The most potent single tower antenna systems ever seen in Amateur Radio
At SteppIR we believe it is important to help educate the industry on how our SteppIR antennas work. We are product of our innovation and patented technology that delivers a superior antenna experience. Fundamentally, the length of a SteppIR antenna is controlled by a microprocessor that has lookup tables which contain computer-modeled antennas that have been range tested for optimum performance. For more detailed insight, see below!
The SteppIR antennas length are controlled by a microprocessor that has lookup tables which contain computer-modeled antennas that have been range tested for optimum performance. The microprocessor looks up the length in the table for each element and converts it into motor “steps”. Because it takes 200 steps to for the motor to complete one revolution, the fidelity of control is extremely precise. The microprocessor sends the motor instructions on the number of steps to execute to an integrated circuit motor controller (one for each element). This allows all the elements to change length simultaneously at a rate of 1.33 feet per second, thus speeding up frequency changes.
The antennas were modeled every 250 KHz throughout the antenna frequency range and in-between those points the microprocessor extrapolates new values until the next 250 KHz segment is reached. It was found this is more than adequate spacing to ensure that the changing electrical boom length is insignificant. When the 180 degree mode is selected an entirely new antenna model is used because the element spacing is now different. The four element uses two reflectors in the 180 degree mode to create a better antenna than was possible just using three elements in this mode.
In the bi-directional mode we create two directors on either side of the driven element. This results in a beam with gain out both ends. The desired antenna impedance is a little harder to keep at the desired 22 ohms, so often we find VSWRs are sometimes higher in bi-directional mode (in some cases as high as 1.5 – 1.8:1).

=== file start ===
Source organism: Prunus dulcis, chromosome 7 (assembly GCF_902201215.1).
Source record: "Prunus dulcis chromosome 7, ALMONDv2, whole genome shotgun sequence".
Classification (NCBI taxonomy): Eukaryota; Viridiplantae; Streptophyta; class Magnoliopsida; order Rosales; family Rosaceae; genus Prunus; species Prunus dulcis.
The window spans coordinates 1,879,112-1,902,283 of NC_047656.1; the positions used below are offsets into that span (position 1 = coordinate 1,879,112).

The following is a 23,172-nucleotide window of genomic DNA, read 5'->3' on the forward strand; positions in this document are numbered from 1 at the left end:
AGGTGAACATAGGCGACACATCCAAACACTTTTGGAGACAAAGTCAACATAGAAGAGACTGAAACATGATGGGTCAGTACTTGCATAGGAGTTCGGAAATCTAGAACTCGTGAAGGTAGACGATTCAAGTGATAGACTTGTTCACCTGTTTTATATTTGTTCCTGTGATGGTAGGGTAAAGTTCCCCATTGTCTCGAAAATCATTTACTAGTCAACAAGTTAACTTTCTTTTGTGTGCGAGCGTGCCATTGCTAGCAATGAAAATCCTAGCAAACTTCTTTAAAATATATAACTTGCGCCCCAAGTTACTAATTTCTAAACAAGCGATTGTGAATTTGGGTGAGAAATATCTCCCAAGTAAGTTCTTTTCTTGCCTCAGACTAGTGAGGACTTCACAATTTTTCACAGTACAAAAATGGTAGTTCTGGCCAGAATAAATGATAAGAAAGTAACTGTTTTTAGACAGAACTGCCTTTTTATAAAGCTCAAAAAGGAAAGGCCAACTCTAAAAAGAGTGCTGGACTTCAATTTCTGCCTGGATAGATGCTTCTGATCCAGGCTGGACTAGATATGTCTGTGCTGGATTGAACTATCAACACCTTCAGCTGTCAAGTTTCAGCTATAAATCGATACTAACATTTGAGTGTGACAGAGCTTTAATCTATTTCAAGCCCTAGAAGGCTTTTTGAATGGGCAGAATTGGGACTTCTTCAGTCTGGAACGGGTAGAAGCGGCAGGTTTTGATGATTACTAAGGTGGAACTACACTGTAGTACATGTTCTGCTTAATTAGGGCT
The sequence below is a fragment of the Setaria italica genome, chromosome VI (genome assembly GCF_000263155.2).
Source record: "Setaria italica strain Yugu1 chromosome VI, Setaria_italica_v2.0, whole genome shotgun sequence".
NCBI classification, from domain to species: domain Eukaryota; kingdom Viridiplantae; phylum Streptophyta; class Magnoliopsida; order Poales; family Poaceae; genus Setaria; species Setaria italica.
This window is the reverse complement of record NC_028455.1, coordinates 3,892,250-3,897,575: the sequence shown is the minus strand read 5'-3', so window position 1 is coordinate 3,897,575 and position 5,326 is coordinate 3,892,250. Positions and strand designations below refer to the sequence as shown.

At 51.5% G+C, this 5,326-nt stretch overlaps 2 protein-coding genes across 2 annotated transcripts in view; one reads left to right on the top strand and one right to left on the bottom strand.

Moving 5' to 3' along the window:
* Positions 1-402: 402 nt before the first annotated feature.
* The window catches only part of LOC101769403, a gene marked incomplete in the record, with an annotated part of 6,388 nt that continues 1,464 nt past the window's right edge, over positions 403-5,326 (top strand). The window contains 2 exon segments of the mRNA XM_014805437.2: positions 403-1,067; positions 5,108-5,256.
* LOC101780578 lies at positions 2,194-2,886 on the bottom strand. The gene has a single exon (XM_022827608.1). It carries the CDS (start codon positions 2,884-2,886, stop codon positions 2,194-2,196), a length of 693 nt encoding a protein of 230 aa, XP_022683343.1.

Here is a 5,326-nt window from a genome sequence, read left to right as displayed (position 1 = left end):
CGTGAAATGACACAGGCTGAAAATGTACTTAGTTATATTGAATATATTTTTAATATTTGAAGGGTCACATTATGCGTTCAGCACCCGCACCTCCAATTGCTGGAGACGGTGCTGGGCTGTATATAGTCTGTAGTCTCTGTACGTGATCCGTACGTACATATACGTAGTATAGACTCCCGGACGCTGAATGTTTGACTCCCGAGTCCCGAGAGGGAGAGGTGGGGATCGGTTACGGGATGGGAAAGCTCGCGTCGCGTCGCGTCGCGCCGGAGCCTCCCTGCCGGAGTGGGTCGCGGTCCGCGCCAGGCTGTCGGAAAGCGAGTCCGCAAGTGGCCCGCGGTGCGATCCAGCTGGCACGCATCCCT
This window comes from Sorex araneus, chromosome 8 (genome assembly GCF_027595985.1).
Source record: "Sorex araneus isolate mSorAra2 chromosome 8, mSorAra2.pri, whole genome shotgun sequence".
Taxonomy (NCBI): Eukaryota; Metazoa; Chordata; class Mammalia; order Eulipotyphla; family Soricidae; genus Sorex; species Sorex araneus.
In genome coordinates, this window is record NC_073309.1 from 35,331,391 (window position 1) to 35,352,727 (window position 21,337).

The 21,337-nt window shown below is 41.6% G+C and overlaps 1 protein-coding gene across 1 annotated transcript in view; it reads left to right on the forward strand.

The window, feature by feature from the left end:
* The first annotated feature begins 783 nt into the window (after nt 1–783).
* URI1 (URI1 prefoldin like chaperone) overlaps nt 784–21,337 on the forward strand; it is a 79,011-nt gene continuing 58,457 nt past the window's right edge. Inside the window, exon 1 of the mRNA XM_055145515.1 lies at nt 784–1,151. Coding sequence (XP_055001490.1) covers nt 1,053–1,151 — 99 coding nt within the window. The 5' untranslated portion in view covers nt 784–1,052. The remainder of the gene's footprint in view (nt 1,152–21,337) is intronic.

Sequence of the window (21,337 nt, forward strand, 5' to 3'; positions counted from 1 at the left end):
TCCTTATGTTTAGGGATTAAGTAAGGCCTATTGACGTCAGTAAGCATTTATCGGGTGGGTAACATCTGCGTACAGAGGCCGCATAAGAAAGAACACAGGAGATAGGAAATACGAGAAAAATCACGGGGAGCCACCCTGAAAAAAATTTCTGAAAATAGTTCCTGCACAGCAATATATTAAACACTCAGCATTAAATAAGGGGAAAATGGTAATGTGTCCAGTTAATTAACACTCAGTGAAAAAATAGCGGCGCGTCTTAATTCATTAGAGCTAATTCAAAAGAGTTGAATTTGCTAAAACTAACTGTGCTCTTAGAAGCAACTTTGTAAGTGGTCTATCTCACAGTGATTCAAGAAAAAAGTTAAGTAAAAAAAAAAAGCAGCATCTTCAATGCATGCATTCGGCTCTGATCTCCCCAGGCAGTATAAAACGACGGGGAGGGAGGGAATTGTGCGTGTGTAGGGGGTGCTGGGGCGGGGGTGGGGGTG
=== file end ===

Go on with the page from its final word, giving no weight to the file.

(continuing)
SteppIR antennas operate much like typical hard disk drives do: they both are open loop systems. In both instances, instead of trying to design a sensing system to tell you where the read head or element is (which is quite difficult in both cases) you simply start at a known home position and use a stepper motor (or servo) that – by its nature – has perfect positional accuracy. The only thing that will get the stepper motor and microprocessor out-of-sync or misaligned is an unexpected power loss or a mechanical blockage or failure. To alleviate some of these issues, SteppIR antennas have a calibrate mode that will fix any out-of-sync condition by assuming it has no idea how much copper element is extended and then retracting long enough to insure the full length of copper beryllium tape that is in each element is brought to the home position. If less than the full length was extended the motor simply stalls (at half power) until the cycle is complete. The microprocessor then knows all elements are “home” and proceeds to extend the elements to the frequency the controller was set to when the calibrate cycle was initiated.
When the motor is unable to advance or drive “steps” due to being physically stopped (such as during a calibrate routine like described above) it makes a rough “growling” sound as opposed to a smooth whirring during normal operation. Stepper motors must be ramped up rather slowly to ensure they do not miss steps and get out of sequence with the microprocessor. This is the reason you will hear a definite clicking at the start and end of a motor running. This is normal. The sound made by the stepper motor can be very useful in troubleshooting problems so try and pay attention to the different sounds and learn to identify normal operation and stalling.